JPMorgan Chase Raises Concerns Over Q1 Earnings

JPMorgan Chase & Co.(NYSE:JPM) has sounded the first warning of what investors should expect in the first quarter as revenues in the investment banking unit continue to drop. Uncertainty in the stock market compounded by plummeting oil prices has all but continued to affect the banks prospects in the industry.

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Rough First Quarter

During their annual investor day, the bank said it expected a $500 million increase in losses attributed to energy loans. The sentiment should all but continue to signal a rough first quarter for the US largest bank. Head of investment banking, Daniel Petno, has already raised concern over a drop in the number of investors willing to take risks.

Investment banking fee revenues are already down by 25% this quarter. Trading revenues are also down by 20% further highlighting the impact of uncertainty that continues to grip the industry. JPMorgan prospects have also been hurt by the current low-interest rate environment. Hopes for a higher interest rate continue to fade, further dealing the bank’s ability to make profits on loans a big blow.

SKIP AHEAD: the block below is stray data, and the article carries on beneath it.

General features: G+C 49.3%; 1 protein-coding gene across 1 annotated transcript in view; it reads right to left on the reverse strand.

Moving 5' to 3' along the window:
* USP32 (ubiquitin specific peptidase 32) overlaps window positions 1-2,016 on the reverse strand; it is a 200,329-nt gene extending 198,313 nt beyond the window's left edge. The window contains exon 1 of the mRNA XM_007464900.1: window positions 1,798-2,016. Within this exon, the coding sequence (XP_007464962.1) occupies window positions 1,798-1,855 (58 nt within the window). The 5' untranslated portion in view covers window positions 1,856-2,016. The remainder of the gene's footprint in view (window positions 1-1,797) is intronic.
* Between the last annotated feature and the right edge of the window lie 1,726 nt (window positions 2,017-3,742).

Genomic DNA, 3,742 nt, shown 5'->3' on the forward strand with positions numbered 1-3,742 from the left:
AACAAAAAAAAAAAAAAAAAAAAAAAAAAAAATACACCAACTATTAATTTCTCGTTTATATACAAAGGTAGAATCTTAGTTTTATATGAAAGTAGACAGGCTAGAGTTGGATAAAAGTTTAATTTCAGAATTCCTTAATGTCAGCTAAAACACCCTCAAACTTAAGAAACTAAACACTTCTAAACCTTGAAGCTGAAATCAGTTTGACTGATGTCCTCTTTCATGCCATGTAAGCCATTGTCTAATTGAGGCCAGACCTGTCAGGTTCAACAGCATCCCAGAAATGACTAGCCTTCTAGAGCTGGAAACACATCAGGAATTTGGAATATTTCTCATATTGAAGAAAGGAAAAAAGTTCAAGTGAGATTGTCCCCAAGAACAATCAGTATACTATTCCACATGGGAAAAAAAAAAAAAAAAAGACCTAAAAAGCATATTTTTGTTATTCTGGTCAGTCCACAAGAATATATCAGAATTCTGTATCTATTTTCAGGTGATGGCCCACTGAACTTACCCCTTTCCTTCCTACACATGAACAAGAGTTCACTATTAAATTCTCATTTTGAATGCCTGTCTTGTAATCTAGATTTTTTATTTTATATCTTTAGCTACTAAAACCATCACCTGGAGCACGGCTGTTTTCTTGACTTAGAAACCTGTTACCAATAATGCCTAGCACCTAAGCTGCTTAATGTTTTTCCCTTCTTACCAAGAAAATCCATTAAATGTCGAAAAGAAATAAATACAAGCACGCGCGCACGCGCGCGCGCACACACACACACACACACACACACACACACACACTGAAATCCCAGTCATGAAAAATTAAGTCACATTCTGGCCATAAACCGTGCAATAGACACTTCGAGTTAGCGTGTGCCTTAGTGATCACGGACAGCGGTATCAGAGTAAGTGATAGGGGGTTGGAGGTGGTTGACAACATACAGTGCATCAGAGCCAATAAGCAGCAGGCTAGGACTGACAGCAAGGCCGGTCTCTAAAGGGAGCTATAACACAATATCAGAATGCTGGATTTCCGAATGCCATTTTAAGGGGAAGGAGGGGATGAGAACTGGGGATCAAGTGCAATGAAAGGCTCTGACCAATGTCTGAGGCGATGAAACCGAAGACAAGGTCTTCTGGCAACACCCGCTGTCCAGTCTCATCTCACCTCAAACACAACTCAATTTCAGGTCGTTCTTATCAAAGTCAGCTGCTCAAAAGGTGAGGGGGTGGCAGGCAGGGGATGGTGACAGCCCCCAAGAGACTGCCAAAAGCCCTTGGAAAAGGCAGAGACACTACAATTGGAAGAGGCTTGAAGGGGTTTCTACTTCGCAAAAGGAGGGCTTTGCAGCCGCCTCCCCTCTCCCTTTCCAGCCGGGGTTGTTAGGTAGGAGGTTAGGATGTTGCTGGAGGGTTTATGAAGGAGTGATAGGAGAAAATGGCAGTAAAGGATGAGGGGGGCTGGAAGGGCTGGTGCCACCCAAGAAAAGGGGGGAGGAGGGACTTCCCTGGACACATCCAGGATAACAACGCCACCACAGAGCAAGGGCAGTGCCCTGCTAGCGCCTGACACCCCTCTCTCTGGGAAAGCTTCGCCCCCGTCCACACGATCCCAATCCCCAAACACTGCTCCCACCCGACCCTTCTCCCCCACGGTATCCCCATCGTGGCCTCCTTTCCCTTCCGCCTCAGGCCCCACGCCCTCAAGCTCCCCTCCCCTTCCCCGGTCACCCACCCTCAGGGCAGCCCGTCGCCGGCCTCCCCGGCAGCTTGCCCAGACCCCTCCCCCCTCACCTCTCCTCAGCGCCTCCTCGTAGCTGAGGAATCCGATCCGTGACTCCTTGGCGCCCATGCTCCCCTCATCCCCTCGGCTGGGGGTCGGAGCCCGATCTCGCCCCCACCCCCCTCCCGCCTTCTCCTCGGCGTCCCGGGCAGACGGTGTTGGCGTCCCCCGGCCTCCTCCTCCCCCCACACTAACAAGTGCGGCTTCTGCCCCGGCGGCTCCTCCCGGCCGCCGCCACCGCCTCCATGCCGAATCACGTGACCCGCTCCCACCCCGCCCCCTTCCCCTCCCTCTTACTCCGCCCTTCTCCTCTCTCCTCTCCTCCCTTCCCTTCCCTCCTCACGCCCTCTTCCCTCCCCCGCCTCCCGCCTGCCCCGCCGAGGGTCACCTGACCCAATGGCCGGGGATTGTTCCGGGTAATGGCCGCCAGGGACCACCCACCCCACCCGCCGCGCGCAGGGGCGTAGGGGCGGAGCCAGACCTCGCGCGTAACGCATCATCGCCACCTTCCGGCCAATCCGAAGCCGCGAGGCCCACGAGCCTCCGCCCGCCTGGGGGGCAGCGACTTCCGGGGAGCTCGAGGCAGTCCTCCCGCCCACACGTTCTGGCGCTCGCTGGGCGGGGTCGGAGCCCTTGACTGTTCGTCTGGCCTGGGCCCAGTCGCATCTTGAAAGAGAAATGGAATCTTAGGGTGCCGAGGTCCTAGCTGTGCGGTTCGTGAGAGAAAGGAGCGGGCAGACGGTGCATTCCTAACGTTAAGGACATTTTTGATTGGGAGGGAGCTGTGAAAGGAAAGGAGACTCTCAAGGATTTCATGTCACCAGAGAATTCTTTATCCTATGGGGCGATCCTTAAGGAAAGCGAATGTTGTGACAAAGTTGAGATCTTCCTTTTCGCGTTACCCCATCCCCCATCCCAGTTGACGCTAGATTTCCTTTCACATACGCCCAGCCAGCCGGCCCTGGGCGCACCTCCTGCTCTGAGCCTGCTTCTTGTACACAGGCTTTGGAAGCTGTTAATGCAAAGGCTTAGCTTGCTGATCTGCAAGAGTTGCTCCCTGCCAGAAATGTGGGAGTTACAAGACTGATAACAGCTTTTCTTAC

The risks of bank loans not being repaid continues to soar. A good number of companies in the energy sector are slowly slipping into bankruptcy meaning most of them won’t be able to pay their loans. Thousands of jobs have already been cut in the sector as oil prices show no signs of rebounding from the current lows.

Defense Mechanism

JPMorgan move to raise its energy loan reserve by 60% further highlights how things are thick in the banking sector. The bank says it would set aside $1.5 billion in reserves should oil prices drop to $25 a barrel and stay there for 18 months. Oil and gas portfolio accounted for $42 billion of the bank’s total assets as of September.

JPMorgan is not the only bank to stock defenses, as uncertainty continues to grip the energy sector. Wells Fargo & Co (NYSE:WFC) has already increased its provision for sour assets by 70%, mostly covering oil and gas portfolio.

Even with the rising provisions and high levels of market volatility, JPMorgan is not considering ramping up cost cutting efforts.